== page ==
Sam Husseini: Do you know that Hussein Kamel said that there were no WMDs? Did you know that?
Colin Powell: What’s that?
SH: You cited Hussein Kamel in your UN testimony. Did you know that he said that there were no WMDs, did you know that at the time?
CP: I only knew what the intelligence community told me.
SH: But did you know that fact?
CP: Of course not!
SH: You didn’t know that he said that, even though it was reported?
CP: I -
SH: You didn’t know -
CP: I’ve answered your question.
SH: You didn’t know that he said there were no WMDs.
… It took years for Iraq to finally admit that it had produced four tons of the deadly nerve agent, VX. A single drop of VX on the skin will kill in minutes. Four tons.
The admission only came out after inspectors collected documentation as a result of the defection of Hussein Kamal, Saddam Hussein’s late son-in-law. …
Sam Husseini tried to follow-up some initial questions (see video below) with Powell today, as he left his Face The Nationappearance in Washington, D.C. Husseini pointed out that the man Powell cited in his speech, Hussein Kamel, also had said that there were no more weapons of mass destruction.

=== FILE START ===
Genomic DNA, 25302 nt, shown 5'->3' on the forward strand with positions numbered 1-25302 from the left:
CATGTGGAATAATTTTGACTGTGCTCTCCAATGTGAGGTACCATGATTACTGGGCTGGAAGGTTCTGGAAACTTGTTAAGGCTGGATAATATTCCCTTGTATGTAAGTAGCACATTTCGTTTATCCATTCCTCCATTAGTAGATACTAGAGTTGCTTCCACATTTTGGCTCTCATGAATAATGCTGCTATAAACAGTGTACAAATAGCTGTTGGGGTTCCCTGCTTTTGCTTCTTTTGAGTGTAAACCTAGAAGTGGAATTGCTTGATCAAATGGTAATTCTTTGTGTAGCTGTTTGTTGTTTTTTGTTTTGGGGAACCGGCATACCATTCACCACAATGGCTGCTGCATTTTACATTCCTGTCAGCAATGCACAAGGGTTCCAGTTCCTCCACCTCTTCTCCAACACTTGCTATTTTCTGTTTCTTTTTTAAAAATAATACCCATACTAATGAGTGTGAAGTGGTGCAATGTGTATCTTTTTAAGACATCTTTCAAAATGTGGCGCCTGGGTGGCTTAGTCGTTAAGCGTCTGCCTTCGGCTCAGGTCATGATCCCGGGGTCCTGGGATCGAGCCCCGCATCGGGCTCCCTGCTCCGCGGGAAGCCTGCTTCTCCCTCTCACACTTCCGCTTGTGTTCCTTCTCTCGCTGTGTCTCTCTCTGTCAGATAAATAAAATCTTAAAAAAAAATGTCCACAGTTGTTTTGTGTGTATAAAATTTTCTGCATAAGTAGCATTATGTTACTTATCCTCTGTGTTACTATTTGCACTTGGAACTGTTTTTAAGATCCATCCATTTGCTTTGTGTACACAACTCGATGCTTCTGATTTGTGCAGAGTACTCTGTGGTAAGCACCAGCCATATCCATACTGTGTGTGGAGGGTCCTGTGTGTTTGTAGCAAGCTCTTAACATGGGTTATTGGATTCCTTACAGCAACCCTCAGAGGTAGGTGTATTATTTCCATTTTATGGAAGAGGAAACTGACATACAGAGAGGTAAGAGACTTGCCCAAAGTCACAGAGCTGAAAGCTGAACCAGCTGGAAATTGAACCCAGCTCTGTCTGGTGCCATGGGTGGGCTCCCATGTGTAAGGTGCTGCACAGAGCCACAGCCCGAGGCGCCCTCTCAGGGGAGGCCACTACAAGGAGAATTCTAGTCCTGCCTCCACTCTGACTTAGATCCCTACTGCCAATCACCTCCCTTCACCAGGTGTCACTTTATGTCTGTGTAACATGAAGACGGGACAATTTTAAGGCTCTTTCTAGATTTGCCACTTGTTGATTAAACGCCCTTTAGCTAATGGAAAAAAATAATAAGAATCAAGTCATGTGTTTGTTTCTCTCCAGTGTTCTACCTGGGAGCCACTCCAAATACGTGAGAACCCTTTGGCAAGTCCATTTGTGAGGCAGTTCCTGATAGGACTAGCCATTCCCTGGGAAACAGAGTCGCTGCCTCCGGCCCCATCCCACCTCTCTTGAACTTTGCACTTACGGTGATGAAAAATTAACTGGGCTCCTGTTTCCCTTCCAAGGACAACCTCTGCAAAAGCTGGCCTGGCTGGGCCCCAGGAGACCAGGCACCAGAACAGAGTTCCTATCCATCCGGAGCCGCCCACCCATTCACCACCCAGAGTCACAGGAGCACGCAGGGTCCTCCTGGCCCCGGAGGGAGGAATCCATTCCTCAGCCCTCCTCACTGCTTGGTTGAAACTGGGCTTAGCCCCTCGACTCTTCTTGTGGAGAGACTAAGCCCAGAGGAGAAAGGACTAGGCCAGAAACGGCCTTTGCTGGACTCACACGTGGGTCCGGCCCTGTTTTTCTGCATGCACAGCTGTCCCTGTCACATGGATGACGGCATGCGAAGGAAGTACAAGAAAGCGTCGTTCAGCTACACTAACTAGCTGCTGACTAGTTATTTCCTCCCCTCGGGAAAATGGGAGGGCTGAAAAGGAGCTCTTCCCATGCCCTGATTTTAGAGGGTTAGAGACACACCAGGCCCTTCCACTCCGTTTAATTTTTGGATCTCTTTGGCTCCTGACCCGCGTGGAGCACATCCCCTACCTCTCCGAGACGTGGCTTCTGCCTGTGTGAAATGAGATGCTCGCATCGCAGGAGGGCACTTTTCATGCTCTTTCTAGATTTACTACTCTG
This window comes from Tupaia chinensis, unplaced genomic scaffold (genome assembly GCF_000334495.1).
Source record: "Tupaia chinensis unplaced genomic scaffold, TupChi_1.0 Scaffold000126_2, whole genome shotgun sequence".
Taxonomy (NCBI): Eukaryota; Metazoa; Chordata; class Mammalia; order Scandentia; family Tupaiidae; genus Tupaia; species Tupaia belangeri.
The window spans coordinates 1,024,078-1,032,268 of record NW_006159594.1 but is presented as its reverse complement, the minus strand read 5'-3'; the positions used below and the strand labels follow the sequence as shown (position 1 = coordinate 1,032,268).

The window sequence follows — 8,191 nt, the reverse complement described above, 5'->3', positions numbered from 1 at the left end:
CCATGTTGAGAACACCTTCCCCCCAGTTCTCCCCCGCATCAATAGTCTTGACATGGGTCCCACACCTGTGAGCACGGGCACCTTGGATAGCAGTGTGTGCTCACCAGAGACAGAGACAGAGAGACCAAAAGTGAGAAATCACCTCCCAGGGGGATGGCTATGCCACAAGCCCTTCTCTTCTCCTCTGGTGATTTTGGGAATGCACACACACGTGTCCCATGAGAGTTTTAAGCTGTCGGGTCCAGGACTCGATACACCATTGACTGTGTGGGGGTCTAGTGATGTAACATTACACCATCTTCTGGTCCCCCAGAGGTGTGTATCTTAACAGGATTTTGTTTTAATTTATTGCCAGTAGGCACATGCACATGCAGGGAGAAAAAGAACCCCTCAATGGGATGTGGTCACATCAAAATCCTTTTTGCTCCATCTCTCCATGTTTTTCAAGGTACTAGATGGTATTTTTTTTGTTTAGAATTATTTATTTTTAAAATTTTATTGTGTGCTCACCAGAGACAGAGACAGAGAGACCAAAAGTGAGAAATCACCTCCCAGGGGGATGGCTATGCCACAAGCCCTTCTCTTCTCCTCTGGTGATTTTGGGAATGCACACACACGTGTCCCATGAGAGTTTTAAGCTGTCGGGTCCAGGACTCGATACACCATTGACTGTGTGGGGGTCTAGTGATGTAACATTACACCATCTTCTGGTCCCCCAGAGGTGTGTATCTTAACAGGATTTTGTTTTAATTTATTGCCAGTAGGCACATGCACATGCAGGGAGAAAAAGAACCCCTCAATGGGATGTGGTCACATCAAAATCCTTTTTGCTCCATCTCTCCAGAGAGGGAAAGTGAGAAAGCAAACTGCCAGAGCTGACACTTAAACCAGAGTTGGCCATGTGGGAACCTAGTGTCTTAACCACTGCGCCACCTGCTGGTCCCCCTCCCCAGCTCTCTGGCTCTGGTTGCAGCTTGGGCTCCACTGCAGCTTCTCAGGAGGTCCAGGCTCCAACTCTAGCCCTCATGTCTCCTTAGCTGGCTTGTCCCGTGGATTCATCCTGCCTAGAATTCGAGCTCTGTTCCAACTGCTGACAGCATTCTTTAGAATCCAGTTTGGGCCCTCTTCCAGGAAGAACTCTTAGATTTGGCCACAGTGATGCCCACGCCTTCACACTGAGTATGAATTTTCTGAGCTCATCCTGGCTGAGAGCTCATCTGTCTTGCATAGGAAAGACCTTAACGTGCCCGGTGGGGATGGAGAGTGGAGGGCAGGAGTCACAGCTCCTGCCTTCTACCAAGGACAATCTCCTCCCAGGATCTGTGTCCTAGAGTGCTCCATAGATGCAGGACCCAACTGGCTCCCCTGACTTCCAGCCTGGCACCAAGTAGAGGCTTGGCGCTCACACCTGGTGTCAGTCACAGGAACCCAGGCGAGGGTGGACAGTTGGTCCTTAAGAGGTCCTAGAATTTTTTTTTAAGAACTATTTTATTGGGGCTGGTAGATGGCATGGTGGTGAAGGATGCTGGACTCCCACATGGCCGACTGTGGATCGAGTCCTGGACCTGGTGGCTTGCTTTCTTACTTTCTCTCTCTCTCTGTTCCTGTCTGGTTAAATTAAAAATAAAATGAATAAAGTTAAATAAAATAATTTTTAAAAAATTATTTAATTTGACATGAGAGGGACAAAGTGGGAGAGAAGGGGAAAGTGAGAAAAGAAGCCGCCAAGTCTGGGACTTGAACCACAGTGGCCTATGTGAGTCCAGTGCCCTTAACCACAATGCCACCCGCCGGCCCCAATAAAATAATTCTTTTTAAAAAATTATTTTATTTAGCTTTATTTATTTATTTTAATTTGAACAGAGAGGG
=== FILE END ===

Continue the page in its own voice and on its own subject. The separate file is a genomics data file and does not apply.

This story was first broken, according to FAIR, by Newsweek, in late February of 2003 (dated for early March) — before the open launch of the Iraq war and after Powell’s speech.
When Husseini pressed to see of Powell was aware of this evidence, he adamantly asserted “Of course not!”
In pressing again for a direct confirmation that he was not aware of evidence contradicting public assertions about alleged-Iraqi WMD, Powell’s only response was “I’ve answered your question.”
Sestak admitted “our way” of doing things may not be best of the Iraqis and lent ostensible support to the principle of self-determination, that Iraqis best decide what works for them.
The new Representative refused to support war budget cuts to force a withdrawal, rather he endorsed moving some components of war funding into the normal budget process, as opposed to these hypothetical programs being a part of emergency supplemental funding.
Sestak was also asked for the form of redeployment he supported which highlights increased use of air power. Sestak claimed “we do air power very well without doing a lot of casualties.”
Sestak was also asked about the U.S. role in the Israel-Palestine situation.
Levin on Air Power